In light of recent scholarship on the cultural history of American creative writing programs, such as Mark McGurl's The Program Era: Postwar Fiction and the Rise of Creative Writing (2011) and Eric Bennett's Workshops of Empire: Stegner, Engle, and American Creative Writing during the Cold War (2015), we invite papers on postcolonial responses to creative writing as a globalized discipline. Perspectives from a wide variety of fields are welcome, including comparative literature, cultural studies, empire studies, new media, pedagogy, postcolonialism, and transnationalism.
Poverty and precarity are among the most pressing social issues of our day. The last fifteen years have seen not only an ever widening gap between rich and poor across the globe as well as an exponential growth in the number of border subjects – refugees, asylum seekers and illegal migrants –, but also a steady growth of fictional and non-fictional representations of disenfranchised groups and individuals. This correlates with an intensification of research into the visual and narrative forms of these representations. For its 2017 conference, GAPS invites panels and individual papers addressing conceptualisations of poverty and precarity and investigating the ethics and aesthetics of representing poverty and precarity across the postcolonial world.
The 3rd Biennial Latina/o Literary Theory
and Criticism Conference
Latinx Lives, Matters, and Imaginaries:
Theorizing Race in the 21st Century
John Jay College of Criminal Justice
City University of New York
April 13-15, 2017
Abstracts due: December 12th, 2016
‘Walvis Baai, Luderitz, Lobito, Luanda, Douala, Port Limbe, Bonny, Port Harcourt, Onne, Lagos, Cotonou, Lome, Tema...’ This list comes from the newly established website 'Ports and Ships: Shipping and Harbour News out of Africa' which provides a useful reference point for thinking about port cities in Africa and the spider web of connections shipping routes establish with ports in the global south and beyond. Port cities manage the relation between sea and land and facilitate the movement of people, animals, commodities and ideas across continents, among countries, and between hemispheres.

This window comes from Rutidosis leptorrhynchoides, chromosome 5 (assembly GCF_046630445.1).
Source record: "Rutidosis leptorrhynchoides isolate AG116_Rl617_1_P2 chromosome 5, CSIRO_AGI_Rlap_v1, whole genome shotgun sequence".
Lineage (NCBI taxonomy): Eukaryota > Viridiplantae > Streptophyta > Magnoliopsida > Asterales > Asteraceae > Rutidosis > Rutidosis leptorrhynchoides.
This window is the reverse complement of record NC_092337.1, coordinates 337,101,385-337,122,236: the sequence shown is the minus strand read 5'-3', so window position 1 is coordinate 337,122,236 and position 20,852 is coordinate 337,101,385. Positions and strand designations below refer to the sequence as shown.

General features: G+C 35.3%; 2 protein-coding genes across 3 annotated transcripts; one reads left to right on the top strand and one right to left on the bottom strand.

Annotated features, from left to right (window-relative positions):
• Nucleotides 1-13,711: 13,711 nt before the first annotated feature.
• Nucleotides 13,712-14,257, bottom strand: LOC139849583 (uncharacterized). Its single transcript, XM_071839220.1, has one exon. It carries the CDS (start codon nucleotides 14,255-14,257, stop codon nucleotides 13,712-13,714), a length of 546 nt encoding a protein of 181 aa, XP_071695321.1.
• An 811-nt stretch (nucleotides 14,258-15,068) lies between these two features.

Call for Papers: Essays for Edited Collection
1865 and the Disenchantment of Empire”
CFP for panel at 2017 ASECS National Conference, March 30-April 2, Minneapolis
Call for Papers
Venue: Thomas J. Dodd Research Center, Babbidge Library.UConn Storrs.
Date: November 11, 2016
Issue 30: December 2016: Bollywood Nationalism [Last date for submission: 30 October, 2016; Date of publication: 1 December, 2016]
Guest-Editor: Roshni Sengupta. She is currently Lecturer, South Asian Studies at Leiden Institute for Area Studies, Leiden University, The Netherlands.
AlterNative: An International Journal of Indigenous Peoples Calls for Papers: 2017
AlterNative: An International Journal of Indigenous Peoples is a multidisciplinary, internationally peer-reviewed journal published continually online as well as in quarterly print issues. AlterNative presents scholarly research on Indigenous worldviews and experiences of decolonization from Indigenous perspectives from around the world. AlterNative publishes articles in English but also welcomes submissions in Indigenous languages, as well as ones that have been previously published in an Indigenous language and are translated into English.
Africa and the World: Literature, Politics, and Global Geographies
The theme chosen for the 2017 conference at Yale seeks to engage with and interrogate recent shifts in critical and theoretical frameworks from regional, national, and “postcolonial” models towards “world literature” as a framework for understanding the literatures of the Global South. How useful is the category of world literature in our ongoing contestation of Eurocentrism in the interpretation of African literatures and cultures? What possibilities are offered by African literatures and cultures for (re)imagining the world, including the “world” posited by recent theorizations?